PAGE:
They become oxides of nitrogen or the emission NOx, this is controlled by the EGR valve to lower combustion temperatures and lower the NOx gas wich contributes to phot chemical smog, the stuff you see in the air.
a functioning properly insulated and sealed internal combustion engine is only designed to burn gas... though when malfuntioning is able to burn anything that comes in contact with it (i.e. anti-freeze and/or oil) if that happens then blue smoke (if it's burning oil) will come out the tail pipe... if it's burning antifreeze then thick white smoke (think smoke screen) will come out the back of the tailpipe.. if all is well then you might… Read More
Exhaust, which is made up of different carbon compounds such as co2, co, ect.
sunil is really gay and sucks a call of duty 4!!!!!! There are several types: gasoline and diesel fueled are the two main types. Within those they have various combustion cycles: 2 cycle, 4 cycle, otto cycle, atkensen cycle, wankle cycle are some that apply to gasoline engines. The thing they all have in common is combustion is fully contained in a sealed chamber(s) inside the engine on a fixed charge of fuel and air… Read More
An internal combustion engine burns the fuel inside the engine itself, i.e. gasoline burning in the cylinders. An external combustion burns the fuel outside the engine, i.e a steam engine on a locomotive.
This sounds like a home work question. But as I don't know what your teacher wants for an answer. I will discuss what I know. Nickel is: A high hardness metalCan be and is used in alloysIs relatively inexpensive for its propertiesIs very resistant to corrosionCan be plated to other materials (The coating system most used in automotive)This all makes it ideal to coat other materials to increase the wear resistanceIn alloys it tends to… Read More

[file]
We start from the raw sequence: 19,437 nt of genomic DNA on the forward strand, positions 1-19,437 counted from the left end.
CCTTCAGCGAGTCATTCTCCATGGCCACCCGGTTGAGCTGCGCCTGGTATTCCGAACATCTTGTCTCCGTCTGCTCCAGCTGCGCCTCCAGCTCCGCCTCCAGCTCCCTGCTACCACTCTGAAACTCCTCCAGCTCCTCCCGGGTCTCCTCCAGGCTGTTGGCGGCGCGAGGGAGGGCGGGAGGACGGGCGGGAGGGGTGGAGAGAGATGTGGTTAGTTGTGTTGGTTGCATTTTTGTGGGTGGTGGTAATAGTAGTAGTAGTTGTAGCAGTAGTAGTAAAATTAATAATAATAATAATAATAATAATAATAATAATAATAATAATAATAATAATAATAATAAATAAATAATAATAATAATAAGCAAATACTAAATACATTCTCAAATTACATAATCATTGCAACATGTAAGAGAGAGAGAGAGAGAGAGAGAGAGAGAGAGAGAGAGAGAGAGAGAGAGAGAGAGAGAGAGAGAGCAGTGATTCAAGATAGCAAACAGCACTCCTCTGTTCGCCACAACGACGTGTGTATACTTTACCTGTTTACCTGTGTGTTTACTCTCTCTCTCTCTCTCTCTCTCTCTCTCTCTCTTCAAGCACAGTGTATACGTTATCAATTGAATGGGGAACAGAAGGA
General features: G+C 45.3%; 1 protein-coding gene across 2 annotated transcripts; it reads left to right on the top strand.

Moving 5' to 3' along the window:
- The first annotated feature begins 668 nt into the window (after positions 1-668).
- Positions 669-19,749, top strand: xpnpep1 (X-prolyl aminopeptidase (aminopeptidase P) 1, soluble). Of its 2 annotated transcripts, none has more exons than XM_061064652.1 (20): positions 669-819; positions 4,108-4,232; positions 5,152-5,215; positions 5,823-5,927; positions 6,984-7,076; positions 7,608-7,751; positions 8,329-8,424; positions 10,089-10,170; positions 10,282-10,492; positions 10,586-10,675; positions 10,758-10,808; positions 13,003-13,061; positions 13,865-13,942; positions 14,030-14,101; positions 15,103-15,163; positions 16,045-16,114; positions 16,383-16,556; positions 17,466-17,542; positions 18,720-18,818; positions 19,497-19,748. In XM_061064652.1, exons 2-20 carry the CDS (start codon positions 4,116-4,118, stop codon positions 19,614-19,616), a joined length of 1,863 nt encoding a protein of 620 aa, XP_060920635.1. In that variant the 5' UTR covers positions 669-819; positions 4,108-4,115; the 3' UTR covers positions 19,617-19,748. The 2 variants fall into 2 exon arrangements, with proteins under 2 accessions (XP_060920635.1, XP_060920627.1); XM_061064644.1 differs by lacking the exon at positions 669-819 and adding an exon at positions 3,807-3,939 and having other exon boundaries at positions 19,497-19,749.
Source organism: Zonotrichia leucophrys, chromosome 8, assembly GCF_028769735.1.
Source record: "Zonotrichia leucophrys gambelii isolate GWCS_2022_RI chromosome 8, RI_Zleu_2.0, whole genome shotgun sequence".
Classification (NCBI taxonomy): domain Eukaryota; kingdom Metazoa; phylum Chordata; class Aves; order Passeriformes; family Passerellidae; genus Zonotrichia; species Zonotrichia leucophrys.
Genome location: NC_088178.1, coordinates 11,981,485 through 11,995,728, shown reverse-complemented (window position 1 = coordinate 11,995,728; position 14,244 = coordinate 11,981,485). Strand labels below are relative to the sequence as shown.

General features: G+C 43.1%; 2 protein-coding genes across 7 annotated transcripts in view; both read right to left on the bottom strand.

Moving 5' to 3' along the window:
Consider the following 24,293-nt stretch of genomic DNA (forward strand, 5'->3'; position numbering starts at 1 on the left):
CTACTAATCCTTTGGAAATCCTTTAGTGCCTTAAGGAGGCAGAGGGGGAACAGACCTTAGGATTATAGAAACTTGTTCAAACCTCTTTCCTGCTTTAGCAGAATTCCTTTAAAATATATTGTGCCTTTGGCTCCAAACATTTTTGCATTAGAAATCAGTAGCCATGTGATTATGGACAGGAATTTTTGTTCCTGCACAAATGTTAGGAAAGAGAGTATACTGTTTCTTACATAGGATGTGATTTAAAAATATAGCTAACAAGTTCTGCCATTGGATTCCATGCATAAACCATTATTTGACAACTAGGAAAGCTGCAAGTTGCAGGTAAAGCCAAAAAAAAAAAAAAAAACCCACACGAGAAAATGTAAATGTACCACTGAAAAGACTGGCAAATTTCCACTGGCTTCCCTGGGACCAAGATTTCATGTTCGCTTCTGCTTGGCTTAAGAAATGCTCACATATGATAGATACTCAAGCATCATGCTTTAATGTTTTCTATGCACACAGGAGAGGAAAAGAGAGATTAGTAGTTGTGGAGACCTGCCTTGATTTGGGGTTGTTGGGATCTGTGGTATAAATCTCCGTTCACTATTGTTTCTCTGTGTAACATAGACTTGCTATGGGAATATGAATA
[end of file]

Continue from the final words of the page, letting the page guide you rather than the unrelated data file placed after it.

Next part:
If I understand the question this is caused by liquid getting in the cylinder and the liquid not allowing the engine to turn over.
"Part Load" is short for partial load. "Load" is when the engine is doing work. Whatever work the engine is doing places a "load" on the engine which resists the engine's turning motion and slows the engine down so it requires more throttle to maintain speed. "Partial load" is when the engine is doing work that would stall the engine at idle, but does not require full throttle, just partial throttle. A good example would… Read More
Not very. only about 15% of the energy is used to drive your car on the road. 62% of the energy is used up in the engine itself, converting the gas to energy. 17% is used when the vehicle idles. 5% is expended in the transmission 2% is used for accessories.
Temperatures in the combustion chamber can reach 4,500*F or 2,500*C.
Gasoline is a hydrocarbon obtained by separating crude oil into component fractions in a fractionating column; so yes a hydrocarbon can power an internal combustion engine.
Essentially, they are the same, pressurised gas in a closed cylinder forcing a piston along which turns a crank via a con rod converting linear to rotary force.The main difference is how the pressurised gas is delivered:In an internal combustion engine, fuel and air are sucked into the cylinder, valves are closed, fuel/Air is ignited, combustion takes place, heat makes pressure.So the pressure by combustion is created inside the cylinder (internally)In an external combustion engine… Read More
The combustion stroke is where all of the power from an engine is derived making it the most important however the other strokes play a role in how well the combustion process is completed. Each stroke is vital in the process of combustion.
The external combustion engine ( a steam engine is a good example) burns it fuel to create an energy source that is then transported (piped) to a device to create mechanical motion.The internal combustion engine burns its fuel inside the device creating the mechanical motion (piston car engines and Aircraft jet engines are two examples)